Over 1 000 may have died in Mozambique after cyclone Idai
A tropical cyclone that swept across Mozambique at the weekend may have killed more than 1 000 people, President Filipe Nyusi said as heavy rain continued to pound neighbouring Zimbabwe, where flooding left dozens more dead. “It’s clear that the next few days could be worse,” Nyusi said in comments broadcast on state radio. “If more than 1 000 lives have been lost, we won’t be surprised.” The death toll has risen sharply since Tropical Cyclone Idai made landfall almost directly over the Mozambican port city of Beira on Friday, 15 March 2019, knocking out communications networks and power plants before moving westward to Zimbabwe. The scale of the damage wrought by the storm is “massive and horrifying”, said Jamie LeSueur, who is leading an International Federation of Red Cross and Red Crescent Societies assessment team in Beira. “It seems that 90 percent of the area is completely destroyed,” he said in a statement.
Eskom, said the storm reduced the amount of electricity it imported from Mozambique’s Cahora Bassa hydropower dam, exacerbating a shortage that’s resulted in blackouts.
Almost 850 000 people have been affected by severe rains and flooding caused by cyclone Idai, a tropical cyclone that hit the Mozambican port of Beira on Thursday night. Parts of Malawi and Zambia have also been affected. So far, at least 145 people have been killed, although this number is expected to rise as more information emerges from the affected areas.
“I think this is the biggest natural disaster Mozambique has ever faced. Everything is destroyed. Our priority now is to save human lives,” Mozambique’s environment Minister Celso Correia said.
Winds of up to 170 kilometres per hour, coupled with heavy rains, have dismantled homes and buildings and left much of the region without power. The storm has already delivered an estimated 750mm of rainfall to some areas, according to satellites. Satellite estimates are liable to underestimate the maximum rainfall in a region.
In low-lying Beira, a gateway for imports to southeast Africa, Twitter images and television footage showed billboards and rooftops blown away, trees snapped, communication towers knocked down and electricity cables lying across the streets. Villages along the coast of the northerly Zambezi province were cut off from the mainland by a two-metre storm surge.
Riga-Rescue member are part of Gift of the Givers special rescue Unit that deployed to Mozambique after Idai lashed out. 11 vehicles one ambulance and the truck full of equipment were sent with the team. Off Road Rescue Unit Emergency Control SA - JHB West was also part of the team.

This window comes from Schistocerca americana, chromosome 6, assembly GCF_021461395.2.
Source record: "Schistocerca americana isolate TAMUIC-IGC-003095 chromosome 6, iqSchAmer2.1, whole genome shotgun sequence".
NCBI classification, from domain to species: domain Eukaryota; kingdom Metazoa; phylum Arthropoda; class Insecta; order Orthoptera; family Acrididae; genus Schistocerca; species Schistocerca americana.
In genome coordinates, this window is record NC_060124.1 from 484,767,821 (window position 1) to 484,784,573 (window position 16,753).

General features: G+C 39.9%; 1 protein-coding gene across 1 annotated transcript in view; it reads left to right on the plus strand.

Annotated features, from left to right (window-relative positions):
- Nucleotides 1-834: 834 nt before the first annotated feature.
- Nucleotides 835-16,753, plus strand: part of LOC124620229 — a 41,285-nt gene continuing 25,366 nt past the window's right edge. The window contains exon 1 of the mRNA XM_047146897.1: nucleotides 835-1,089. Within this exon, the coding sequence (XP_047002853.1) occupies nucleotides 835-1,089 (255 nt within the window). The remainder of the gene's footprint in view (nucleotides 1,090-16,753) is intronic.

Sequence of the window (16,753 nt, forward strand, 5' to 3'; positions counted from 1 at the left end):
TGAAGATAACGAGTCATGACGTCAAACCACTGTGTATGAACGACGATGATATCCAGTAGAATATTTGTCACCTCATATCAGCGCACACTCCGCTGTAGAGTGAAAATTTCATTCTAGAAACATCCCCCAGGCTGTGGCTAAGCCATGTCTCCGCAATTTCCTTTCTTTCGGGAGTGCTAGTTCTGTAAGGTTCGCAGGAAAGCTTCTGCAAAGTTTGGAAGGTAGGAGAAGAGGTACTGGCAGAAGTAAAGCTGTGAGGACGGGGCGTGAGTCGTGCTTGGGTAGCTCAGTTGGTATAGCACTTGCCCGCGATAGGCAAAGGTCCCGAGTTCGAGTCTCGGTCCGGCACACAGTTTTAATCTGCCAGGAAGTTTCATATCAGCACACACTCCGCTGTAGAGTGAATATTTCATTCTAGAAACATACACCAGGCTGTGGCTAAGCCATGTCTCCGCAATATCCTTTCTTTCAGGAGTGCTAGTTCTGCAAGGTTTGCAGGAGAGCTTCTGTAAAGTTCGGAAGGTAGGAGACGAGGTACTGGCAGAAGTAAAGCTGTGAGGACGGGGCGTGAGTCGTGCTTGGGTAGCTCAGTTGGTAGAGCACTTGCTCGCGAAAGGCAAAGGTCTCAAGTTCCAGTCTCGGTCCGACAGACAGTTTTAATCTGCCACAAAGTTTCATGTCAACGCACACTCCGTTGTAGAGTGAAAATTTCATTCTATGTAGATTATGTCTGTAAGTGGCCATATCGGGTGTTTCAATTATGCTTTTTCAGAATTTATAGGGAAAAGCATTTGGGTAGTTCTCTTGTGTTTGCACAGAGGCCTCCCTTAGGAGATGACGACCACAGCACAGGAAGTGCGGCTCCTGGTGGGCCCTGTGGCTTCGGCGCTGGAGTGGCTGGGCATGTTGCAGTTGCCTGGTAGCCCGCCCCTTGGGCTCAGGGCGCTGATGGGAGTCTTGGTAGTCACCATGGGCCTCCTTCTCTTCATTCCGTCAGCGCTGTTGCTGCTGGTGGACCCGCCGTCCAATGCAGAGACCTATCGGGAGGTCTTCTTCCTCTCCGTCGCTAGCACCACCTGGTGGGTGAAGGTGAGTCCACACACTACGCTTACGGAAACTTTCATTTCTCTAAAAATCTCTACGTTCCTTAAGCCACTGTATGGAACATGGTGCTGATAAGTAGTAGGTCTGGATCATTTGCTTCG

“Rescuers from different agencies are currently mobile to Mozambique in anticipation for rescue and relief efforts for the category three hurricane Idai that is set to land on Thursday afternoon. Rescue Care Paramedics, IPSS Paramedics, Rescue South Africa together with Lenmed Hospital Group geared up throughout last night in preparation to leave this morning to Mozambique. The team is mobile to be on standby at Lenmed Maputo Private Hospital,” said Garrith Jamieson, of Rescue Care Paramedics on 13 March 2019, before the storm hit. Paul Herbst of IPSS said, “The teams will be supported by Lenmed Maputo Private Hospital in the country today, thereafter heading north to Beira where the cyclone’s epicentre will reach land closer to the weekend. Cyclone Idai is expected to be the largest the area will see in a decade.”
In an update from Beira, as of 22h00 Sunday 17 March 2019, Dylan Meyrick of IPSS Medical Rescue, in Beira, said, “I managed to beg a lift from the air force to Maputo tonight to get comms and contact the guys families. Beira resembles a war zone! 100 percent of buildings in the city have been damaged and a huge number of those destroyed. The local population living in the rural areas have been hardest hit. Entire villages have been washed away. It has been humbling to see how these people have lost the very little that they had but are resilient and are determined to survive.
There is no electricity and as a result infrequent water, no cellular service and no internet. The EN6 which is the only road in and out of Beira has been destroyed by flood waters about 70km from the city. This morning we estimated that up to 2 000 people need rescuing as the flood waters continue to rise.
The teams have worked up to 18 hours a day in shocking conditions rescuing people trapped in trees and on roof tops to escape the water. It has been a life changing experience for the members to have to decide who to rescue and who to leave behind.
In a profession where they have to deal with situations on a daily basis that no person should, this is probably the most difficult that we have encountered.”
Gift of the Givers Foundation says its 32-member team has landed in Maputo to help with relief and rescue efforts. Chairman of Gift of the Givers, Dr Imtiaz Sooliman, said, “After getting some information yesterday [Sunday], it seemed that a lot of people are in really serious trouble in terms of the water levels raising beyond their roofs, we decided that we need to do something and at 4h00 we sent out 32 people with 4x4s and boats.”
The Department of International Relations and Cooperation said contingency plans were in place to assist any South Africans who may have been affected.
Source: ENCA, Storm Report SA, Mail and Guardian